Conversations


Mrs. Reynard is looking most uncomfortable lately.  Perched on her pile of sticks this morning, she was gnawing away at her rear end, which is now on one side completely devoid of fur.  The patch the magpie was pecking on 26th. May (see post) is now rather raw.

On my normal route to Colliers Wood to catch the tube for lunch with Norman, in Morden Hall Park, I met Benjamin and his mother.  This eloquent and cheerful little chap was on a dinosaur hunt.  He was taking his task very seriously and wanted to know if I’d seen one, especially ‘a big one’.  He declined to produce his hunting roar for the photograph.  Perhaps because I am not a dinosaur, although some people may quibble with that.  Well, Benjy, I didn’t see a dinosaur, but I did find a very big slug.  His picture is at the top of this page.

One of the most amusing regular announcements on the Underground was given out at Green Park.  A long list of severe or minor delays is intoned.  This is always followed by: ‘There is a good service on all other lines.’  ‘Which are they?’, I ask myself.

Seated reading on a bench near the mainly Somali area of Harlesden, I picked up one cent of an euro, thinking it might come in handy in the Sigoules supermarket.  I hoped it wasn’t a Greek one.  It was fortunate that I wasn’t on my feet, for these days I wouldn’t bend down for anything less than a tenner.  I remembered once diving for a ten-bob note at a bus stop in Worple Road in case Chris got there first.  For anyone too young to remember, that’s 50p in today’s money.  But, then, you could do a great deal more with it.

A middle-aged woman came and talked to me.  She began by saying I looked so peaceful that if she had a camera she would photograph me.  I hoped she wouldn’t notice the one hanging round my neck.  She went on to eulogise about the beauty of the thousand year old church that lay behind me.  She spoke of recent renovations, and I realised that the graveyard is looking much better kept these days.  It is a sad reflection of our times that the building was not open for my inspection.  She was on her way to visit her father, now suffering from dementia, in a care home.  On her regular visits she does a lot of the feeding and caring herself.  This woman was not complaining and initially spoke appreciatively of her father’s carers.  She did, however, say it would be nice if they thanked her, because they were paying the full ‘feeding rate’.  According to her this former Southern Cross establishment has been taken over by a Methodist organisation.  It has a new manager who is trying to improve things.  From the sound of it she has her work cut out.  Once this daughter learned that I had been in Social Work she told me about some of the attitudes and systems she found problematic, asking me what I thought.  For example, did I think it unreasonable that he was not allowed to ‘poo’ until 11 a.m?  I most certainly did.  Apparently the staff would rather he ‘pooed in his pad’, which they could clean up afterwards, than disrupt other morning routines.  She felt that his personal dignity was suffering.  My beard didn’t put her off expressing her conviction that it was normal to want to shave every day.  Presumably there are days when her father can and cannot shave.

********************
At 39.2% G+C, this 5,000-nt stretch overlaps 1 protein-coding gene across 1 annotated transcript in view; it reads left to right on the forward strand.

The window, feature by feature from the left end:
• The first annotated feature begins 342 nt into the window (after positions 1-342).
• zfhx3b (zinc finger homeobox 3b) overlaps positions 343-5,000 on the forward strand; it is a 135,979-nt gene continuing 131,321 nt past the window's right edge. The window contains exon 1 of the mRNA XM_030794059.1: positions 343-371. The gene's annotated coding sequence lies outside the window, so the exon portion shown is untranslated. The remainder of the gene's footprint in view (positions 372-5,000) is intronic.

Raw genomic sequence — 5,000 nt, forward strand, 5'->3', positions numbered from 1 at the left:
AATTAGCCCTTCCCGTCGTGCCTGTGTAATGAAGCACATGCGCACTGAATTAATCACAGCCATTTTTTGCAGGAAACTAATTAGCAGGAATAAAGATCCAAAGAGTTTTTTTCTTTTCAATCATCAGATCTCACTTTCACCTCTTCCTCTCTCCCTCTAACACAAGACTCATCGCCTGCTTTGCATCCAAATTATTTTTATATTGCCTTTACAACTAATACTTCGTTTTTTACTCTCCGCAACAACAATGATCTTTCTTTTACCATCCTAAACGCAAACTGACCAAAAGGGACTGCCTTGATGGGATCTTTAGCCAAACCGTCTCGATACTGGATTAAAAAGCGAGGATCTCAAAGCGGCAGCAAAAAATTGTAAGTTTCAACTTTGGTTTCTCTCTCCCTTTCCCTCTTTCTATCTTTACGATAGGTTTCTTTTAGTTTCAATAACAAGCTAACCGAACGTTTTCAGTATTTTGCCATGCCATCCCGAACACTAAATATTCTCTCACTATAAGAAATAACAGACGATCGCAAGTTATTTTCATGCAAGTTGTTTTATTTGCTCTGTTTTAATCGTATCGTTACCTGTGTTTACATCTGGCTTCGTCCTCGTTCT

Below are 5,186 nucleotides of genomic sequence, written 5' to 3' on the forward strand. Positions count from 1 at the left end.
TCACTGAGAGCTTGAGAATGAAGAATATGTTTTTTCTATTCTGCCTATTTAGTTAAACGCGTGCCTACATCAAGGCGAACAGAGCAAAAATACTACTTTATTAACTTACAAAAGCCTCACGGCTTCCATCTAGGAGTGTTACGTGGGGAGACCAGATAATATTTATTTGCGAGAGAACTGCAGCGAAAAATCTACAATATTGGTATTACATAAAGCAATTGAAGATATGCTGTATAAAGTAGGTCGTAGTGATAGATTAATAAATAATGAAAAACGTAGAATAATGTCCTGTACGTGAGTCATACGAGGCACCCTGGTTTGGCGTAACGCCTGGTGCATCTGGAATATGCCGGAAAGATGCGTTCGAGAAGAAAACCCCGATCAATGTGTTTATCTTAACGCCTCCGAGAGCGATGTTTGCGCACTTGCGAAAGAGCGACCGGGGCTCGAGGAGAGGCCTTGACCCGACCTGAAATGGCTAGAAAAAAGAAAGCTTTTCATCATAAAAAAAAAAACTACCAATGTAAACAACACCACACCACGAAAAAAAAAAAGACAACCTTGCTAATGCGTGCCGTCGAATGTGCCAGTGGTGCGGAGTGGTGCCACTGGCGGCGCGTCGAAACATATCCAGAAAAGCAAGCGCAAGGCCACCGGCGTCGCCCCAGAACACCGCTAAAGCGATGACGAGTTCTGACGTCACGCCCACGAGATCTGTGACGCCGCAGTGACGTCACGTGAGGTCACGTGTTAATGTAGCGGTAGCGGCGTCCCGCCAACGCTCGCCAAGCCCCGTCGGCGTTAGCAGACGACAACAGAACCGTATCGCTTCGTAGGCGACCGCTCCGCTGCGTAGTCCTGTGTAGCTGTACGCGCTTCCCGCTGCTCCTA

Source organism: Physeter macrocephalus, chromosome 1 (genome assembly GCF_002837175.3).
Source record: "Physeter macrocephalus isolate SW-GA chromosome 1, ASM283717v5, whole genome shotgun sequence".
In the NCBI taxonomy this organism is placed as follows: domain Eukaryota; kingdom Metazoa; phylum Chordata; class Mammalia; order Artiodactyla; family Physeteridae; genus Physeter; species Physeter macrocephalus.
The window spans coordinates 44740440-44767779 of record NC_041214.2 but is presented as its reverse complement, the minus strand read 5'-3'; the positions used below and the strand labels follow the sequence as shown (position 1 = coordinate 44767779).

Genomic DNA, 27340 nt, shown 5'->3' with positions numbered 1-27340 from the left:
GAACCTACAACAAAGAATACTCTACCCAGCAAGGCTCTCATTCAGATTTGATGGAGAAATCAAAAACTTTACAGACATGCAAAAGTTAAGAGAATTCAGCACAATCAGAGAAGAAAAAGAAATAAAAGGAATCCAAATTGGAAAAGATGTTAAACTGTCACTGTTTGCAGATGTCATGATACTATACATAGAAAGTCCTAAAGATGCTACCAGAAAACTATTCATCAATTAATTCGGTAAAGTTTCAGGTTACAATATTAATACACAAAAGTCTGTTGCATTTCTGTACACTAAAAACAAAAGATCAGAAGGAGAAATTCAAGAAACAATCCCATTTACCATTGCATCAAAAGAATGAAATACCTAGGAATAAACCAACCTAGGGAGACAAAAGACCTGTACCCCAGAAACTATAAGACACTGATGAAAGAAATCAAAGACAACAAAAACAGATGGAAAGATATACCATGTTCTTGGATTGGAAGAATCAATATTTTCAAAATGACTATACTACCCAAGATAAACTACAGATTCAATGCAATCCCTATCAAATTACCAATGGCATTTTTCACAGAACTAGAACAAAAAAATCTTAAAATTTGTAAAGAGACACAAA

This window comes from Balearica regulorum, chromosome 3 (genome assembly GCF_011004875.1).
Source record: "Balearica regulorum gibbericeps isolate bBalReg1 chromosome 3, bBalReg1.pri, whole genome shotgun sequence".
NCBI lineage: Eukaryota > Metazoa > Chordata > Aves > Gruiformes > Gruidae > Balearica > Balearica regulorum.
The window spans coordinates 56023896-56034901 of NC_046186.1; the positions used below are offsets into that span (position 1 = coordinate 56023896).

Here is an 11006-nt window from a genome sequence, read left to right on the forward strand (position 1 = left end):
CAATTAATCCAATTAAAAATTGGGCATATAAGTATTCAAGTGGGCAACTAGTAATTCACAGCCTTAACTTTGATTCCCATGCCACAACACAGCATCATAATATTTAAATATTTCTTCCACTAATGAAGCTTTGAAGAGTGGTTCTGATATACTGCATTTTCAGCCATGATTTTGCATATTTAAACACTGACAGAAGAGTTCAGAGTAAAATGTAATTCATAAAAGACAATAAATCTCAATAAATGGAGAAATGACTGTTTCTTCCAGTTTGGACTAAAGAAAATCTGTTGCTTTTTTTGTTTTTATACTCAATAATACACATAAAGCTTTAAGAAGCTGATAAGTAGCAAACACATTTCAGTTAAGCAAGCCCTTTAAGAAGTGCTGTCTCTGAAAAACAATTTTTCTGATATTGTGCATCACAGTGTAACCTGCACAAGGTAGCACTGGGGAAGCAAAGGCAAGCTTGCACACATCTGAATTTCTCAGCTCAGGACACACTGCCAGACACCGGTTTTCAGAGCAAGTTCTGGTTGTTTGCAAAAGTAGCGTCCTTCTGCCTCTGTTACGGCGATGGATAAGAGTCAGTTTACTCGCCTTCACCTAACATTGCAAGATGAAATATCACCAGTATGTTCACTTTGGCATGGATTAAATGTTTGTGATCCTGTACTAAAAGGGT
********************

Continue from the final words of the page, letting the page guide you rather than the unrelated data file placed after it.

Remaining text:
Norman served up a dish of delicious Catalan chicken accompanied by a fine rioja, and followed by apple strudel.  Perhaps not entirely by coincidence we discussed the writing of Iris Murdoch.  I have not read her philosophy, but have most of her novels, except the last.  This was so badly reviewed by critics who could not make any sense of it that I decided to give it a miss.  Some time later we learned that she was suffering from the same condition as my conversationalist’s father.  For anyone working with dementia the biopic ‘Iris’, starring Jim Broadbent as the long-suffering and somewhat bewildered husband, and Judi Dench as Iris, is essential viewing.  No-one living with the condition would need, or probably wish, to watch this fine portrayal of the slow realisation that all is not well and the gradual decline into frustrated helplessness.

This evening Jacqueline came over for meal, and, given that she had recommended the Watch Me to us, we just had to take her there.  The food was as good and reasonably priced as always.  As I don’t normally eat another meal after a Norman lunch, this was stretching it a bit for me.


3 responses to “Conversations”

  1. Yet again i’m moved to the extent that i completely forgot that I was cooking and what I was cooking.

Leave a Reply

Your email address will not be published.